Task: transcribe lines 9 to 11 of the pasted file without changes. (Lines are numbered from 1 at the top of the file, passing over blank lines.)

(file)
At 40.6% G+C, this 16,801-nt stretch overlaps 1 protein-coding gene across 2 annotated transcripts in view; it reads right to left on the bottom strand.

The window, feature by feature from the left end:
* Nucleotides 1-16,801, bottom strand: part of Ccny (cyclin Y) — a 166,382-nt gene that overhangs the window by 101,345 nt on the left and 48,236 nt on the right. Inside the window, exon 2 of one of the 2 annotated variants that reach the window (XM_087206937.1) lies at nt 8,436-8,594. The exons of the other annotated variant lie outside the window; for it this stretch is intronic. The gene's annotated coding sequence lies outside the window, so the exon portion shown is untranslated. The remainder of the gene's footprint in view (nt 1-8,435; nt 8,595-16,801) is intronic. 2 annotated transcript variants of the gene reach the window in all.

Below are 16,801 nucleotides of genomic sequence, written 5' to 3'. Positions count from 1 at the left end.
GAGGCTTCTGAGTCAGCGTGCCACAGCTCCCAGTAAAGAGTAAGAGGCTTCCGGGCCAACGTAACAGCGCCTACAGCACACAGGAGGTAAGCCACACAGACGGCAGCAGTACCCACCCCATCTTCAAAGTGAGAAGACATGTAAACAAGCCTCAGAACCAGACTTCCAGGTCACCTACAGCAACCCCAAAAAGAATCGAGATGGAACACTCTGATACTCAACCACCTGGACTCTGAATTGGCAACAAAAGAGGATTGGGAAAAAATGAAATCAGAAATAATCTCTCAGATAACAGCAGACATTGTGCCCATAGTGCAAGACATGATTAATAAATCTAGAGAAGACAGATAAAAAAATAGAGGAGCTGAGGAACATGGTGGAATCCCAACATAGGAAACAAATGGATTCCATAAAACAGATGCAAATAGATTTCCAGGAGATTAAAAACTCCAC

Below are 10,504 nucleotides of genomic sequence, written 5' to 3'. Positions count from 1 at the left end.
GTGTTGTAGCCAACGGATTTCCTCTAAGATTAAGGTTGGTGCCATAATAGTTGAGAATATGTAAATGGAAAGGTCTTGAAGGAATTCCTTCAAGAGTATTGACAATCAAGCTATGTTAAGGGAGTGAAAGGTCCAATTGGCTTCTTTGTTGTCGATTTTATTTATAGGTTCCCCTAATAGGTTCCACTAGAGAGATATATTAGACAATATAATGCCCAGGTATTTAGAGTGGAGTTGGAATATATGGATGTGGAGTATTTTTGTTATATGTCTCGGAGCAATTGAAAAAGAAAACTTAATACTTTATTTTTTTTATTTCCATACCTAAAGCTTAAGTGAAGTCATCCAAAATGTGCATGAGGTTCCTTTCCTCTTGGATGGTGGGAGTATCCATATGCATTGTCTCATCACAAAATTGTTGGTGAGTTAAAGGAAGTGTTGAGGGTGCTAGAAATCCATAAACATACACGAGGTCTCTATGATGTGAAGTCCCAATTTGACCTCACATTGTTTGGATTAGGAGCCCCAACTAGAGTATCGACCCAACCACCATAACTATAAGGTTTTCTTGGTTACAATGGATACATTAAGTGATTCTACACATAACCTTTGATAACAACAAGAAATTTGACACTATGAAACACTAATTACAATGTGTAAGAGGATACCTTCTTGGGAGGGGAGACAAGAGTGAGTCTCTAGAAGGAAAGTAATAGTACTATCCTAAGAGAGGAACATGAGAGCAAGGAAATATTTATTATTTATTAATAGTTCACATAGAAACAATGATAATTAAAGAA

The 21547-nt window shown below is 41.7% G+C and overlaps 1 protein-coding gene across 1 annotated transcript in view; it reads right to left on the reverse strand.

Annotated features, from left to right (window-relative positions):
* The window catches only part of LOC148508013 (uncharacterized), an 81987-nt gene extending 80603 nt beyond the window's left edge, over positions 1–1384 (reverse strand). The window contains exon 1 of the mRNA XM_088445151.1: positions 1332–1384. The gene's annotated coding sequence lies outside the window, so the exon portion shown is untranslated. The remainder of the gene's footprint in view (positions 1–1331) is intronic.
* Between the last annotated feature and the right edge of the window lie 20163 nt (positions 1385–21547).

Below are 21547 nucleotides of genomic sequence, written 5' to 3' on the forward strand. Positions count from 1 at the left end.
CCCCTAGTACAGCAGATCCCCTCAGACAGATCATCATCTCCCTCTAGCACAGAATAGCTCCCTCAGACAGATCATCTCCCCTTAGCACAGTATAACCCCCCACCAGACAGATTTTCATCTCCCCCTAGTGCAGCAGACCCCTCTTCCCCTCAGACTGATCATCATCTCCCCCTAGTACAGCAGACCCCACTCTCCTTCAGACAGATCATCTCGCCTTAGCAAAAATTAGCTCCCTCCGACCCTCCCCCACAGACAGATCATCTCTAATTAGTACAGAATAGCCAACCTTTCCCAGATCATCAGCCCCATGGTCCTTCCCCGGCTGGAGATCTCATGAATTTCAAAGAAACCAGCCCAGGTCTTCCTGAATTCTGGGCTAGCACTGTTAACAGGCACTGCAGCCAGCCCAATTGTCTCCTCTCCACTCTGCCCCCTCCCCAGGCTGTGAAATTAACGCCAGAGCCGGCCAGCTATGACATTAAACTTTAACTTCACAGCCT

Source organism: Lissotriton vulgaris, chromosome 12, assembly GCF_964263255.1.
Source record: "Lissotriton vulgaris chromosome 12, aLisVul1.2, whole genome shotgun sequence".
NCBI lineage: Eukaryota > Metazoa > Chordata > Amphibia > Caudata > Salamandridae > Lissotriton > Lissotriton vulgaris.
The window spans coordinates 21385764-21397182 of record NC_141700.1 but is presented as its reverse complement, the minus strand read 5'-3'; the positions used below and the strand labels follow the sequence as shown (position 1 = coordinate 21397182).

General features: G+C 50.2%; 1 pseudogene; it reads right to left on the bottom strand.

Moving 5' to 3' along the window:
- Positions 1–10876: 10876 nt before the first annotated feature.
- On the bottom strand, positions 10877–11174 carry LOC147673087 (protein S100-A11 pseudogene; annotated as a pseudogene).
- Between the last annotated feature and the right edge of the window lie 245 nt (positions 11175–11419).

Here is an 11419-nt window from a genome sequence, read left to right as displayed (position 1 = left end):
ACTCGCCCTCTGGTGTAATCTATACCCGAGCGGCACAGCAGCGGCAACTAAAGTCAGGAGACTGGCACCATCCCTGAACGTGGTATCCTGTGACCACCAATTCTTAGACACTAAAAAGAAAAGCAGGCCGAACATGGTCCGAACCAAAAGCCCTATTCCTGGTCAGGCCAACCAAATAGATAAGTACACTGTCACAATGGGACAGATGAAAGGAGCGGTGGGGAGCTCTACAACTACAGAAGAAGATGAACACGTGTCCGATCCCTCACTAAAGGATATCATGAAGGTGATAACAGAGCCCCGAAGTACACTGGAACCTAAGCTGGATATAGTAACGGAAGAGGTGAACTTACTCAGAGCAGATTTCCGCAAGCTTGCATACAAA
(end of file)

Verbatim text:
Annotated features, from left to right (window-relative positions):
* The window catches only part of LOC148508013 (uncharacterized), an 81987-nt gene extending 80603 nt beyond the window's left edge, over positions 1–1384 (reverse strand). The window contains exon 1 of the mRNA XM_088445151.1: positions 1332–1384. The gene's annotated coding sequence lies outside the window, so the exon portion shown is untranslated. The remainder of the gene's footprint in view (positions 1–1331) is intronic.
* Between the last annotated feature and the right edge of the window lie 20163 nt (positions 1385–21547).